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Nat Commun. 2018 Nov 23;9(1):4944. doi: 10.1038/s41467-018-07515-0.

Studies into the mechanism of measles-associated immune suppression during a measles outbreak in the Netherlands.

Author information

1
Department of Viroscience, Postgraduate School of Molecular Medicine, Erasmus MC, University Medical Centre Rotterdam, Wytemaweg 80, 3015 CN, Rotterdam, The Netherlands.
2
Department of Paediatrics, Postgraduate School of Molecular Medicine, Erasmus MC, University Medical Centre Rotterdam, Wytemaweg 80, 3015 CN, Rotterdam, The Netherlands.
3
Centre for Infectious Disease Control, National Institute for Public Health and the Environment (RIVM), Antonie van Leeuwenhoeklaan 9, 3721 MA, Bilthoven, The Netherlands.
4
ENPICOM BV, 's-Hertogenbosch, 5211 AX, The Netherlands.
5
Department of Immunology, Postgraduate School of Molecular Medicine, Erasmus MC, University Medical Centre Rotterdam, Wytemaweg 80, 3015 CN, Rotterdam, The Netherlands.
6
Department of Immunology and Pathology, Monash University, and The Alfred Hospital, Melbourne, VIC 3004, Australia.
7
Research Centre for Emerging Infections and Zoonoses, University of Veterinary Medicine (TiHo-RIZ), Hannover, 30559, Germany.
8
Department of Viroscience, Postgraduate School of Molecular Medicine, Erasmus MC, University Medical Centre Rotterdam, Wytemaweg 80, 3015 CN, Rotterdam, The Netherlands. r.deswart@erasmusmc.nl.

Abstract

Measles causes a transient immune suppression, leading to increased susceptibility to opportunistic infections. In experimentally infected non-human primates (NHPs) measles virus (MV) infects and depletes pre-existing memory lymphocytes, causing immune amnesia. A measles outbreak in the Dutch Orthodox Protestant community provided a unique opportunity to study the pathogenesis of measles immune suppression in unvaccinated children. In peripheral blood mononuclear cells (PBMC) of prodromal measles patients, we detected MV-infected memory CD4+ and CD8+ T cells and naive and memory B cells at similar levels as those observed in NHPs. In paired PBMC collected before and after measles we found reduced frequencies of circulating memory B cells and increased frequencies of regulatory T cells and transitional B cells after measles. These data support our immune amnesia hypothesis and offer an explanation for the previously observed long-term effects of measles on host resistance. This study emphasises the importance of maintaining high measles vaccination coverage.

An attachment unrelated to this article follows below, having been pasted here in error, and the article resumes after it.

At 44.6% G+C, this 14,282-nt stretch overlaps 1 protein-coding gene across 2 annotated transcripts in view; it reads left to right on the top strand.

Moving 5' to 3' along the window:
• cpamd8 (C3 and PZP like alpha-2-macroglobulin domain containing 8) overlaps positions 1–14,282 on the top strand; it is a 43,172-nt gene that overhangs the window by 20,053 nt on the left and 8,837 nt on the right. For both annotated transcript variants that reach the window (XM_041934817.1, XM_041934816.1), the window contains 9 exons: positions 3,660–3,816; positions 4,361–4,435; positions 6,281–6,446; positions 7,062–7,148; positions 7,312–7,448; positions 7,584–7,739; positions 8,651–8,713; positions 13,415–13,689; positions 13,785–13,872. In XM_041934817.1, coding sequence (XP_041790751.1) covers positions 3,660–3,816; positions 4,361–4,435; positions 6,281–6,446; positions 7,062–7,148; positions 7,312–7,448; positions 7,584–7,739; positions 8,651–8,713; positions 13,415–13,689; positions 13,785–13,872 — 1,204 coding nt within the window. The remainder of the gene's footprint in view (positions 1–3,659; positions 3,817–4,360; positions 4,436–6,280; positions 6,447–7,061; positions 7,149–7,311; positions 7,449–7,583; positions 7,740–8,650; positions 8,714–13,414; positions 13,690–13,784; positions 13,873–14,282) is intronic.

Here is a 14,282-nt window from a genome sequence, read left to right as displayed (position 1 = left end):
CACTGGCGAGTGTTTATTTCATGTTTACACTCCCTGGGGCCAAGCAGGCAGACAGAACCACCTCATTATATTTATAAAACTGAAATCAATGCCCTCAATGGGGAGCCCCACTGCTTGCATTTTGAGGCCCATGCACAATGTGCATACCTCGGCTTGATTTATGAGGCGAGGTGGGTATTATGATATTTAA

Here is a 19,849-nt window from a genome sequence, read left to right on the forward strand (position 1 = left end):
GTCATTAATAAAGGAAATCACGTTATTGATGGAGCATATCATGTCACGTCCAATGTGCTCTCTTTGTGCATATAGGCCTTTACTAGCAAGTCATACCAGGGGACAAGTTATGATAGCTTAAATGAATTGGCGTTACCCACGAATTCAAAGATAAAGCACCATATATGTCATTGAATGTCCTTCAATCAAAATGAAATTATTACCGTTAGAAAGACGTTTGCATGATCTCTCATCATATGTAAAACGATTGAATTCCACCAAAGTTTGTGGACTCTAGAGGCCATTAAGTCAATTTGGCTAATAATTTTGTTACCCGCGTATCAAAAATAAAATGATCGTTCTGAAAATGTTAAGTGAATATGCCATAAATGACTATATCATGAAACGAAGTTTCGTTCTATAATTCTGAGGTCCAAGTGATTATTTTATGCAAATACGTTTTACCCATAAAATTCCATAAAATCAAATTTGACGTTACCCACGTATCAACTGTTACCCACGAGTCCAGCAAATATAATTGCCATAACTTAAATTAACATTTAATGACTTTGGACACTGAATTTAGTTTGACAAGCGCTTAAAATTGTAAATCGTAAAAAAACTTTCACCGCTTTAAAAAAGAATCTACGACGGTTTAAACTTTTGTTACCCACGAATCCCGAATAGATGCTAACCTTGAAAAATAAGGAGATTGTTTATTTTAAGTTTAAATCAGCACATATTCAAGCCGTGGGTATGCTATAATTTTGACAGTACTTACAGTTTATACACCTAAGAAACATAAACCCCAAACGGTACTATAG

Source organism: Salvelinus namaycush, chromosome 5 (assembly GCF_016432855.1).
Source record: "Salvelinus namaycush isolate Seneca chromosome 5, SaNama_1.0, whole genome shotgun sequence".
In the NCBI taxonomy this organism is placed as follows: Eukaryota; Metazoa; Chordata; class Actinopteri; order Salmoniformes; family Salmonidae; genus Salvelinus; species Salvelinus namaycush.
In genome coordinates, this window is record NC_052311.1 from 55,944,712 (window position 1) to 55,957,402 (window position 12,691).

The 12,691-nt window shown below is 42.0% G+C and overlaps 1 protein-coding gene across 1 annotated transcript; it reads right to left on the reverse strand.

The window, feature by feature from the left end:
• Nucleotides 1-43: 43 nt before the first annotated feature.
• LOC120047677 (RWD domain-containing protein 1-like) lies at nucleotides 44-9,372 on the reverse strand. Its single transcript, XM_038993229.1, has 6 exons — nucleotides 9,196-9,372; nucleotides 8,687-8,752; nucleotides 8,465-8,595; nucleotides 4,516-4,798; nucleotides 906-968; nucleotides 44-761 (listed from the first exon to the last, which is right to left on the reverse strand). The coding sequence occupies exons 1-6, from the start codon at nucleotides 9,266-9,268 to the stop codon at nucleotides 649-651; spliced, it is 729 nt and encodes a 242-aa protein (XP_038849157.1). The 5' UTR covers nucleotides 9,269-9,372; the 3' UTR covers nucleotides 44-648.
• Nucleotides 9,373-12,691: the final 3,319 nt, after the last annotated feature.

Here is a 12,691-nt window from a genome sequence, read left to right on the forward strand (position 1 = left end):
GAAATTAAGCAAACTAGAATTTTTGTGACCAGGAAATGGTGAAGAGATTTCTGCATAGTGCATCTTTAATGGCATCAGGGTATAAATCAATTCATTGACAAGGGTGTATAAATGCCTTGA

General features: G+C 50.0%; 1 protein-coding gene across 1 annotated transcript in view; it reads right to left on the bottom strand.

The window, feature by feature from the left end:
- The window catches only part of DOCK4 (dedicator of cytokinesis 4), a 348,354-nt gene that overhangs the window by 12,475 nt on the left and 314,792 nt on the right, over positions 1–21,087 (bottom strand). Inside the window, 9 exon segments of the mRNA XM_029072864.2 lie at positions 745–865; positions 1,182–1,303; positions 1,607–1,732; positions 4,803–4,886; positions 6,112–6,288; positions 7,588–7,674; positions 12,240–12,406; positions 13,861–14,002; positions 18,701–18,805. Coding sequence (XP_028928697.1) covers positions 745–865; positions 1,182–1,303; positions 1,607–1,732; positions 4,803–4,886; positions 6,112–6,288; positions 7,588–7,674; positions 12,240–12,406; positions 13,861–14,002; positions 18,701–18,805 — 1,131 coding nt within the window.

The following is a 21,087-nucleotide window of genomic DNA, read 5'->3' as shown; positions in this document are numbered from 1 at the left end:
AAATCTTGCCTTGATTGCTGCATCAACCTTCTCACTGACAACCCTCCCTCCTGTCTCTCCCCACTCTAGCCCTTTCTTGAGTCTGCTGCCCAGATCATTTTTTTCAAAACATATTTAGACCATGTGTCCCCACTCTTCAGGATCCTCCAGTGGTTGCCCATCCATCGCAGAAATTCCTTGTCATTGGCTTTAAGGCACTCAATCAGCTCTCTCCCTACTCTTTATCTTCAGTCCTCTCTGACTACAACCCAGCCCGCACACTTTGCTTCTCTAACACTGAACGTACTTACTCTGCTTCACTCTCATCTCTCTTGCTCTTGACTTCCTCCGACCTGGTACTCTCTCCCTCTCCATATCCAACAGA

PMID:
30470742
PMCID:
PMC6251901
DOI:
10.1038/s41467-018-07515-0
[Indexed for MEDLINE]
Free PMC Article

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